John Webster (‘One Who Is Son: Theological Reflections on the Exordium to the Epistle to the Hebrews’ in The Epistle to the Hebrews and Christian Theology, p 88) has some insightful things to say about how Hebrews 1.1-4 helps us locate the doctrine of providence:
It has its place in a larger sequence of teaching about, first, the immanent lively relations of Father and Son, and then, second, the Son’s agency as creator, saviour and Lord. Providence is shaped by theology proper, by Christology and soteriology. It is not an aspect of a theistic cosmology or a theory of history, but a corollary of the Father’s dealings with creatures in the Son.
Yet the force of this recognition ought not to shrink our understanding of the Son’s providential work (pp 88-89):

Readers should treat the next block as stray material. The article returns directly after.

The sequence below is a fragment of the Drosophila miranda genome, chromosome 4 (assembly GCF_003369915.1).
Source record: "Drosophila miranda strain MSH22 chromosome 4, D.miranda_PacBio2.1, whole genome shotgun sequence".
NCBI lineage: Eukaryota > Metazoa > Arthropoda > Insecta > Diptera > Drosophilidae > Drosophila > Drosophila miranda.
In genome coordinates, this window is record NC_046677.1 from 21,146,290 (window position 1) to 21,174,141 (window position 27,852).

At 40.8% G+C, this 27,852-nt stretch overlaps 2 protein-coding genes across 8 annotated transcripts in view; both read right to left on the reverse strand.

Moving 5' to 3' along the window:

This, of course, does not collapse the properly cosmic scope of providence into the domestic sphere of Christian experience. Bearing all things, the Son’s governance is comprehensive. The one who bears all things is their maker. And his relation to all that he makes is not merely originary, as a kind of initial impulse; it is enduring and purposive. Having brought the creation to be, he enables it to continue to be, making it the object of his continual care.
How awesome that this is true about the One who made purification for our sins and is seated at God’s right hand!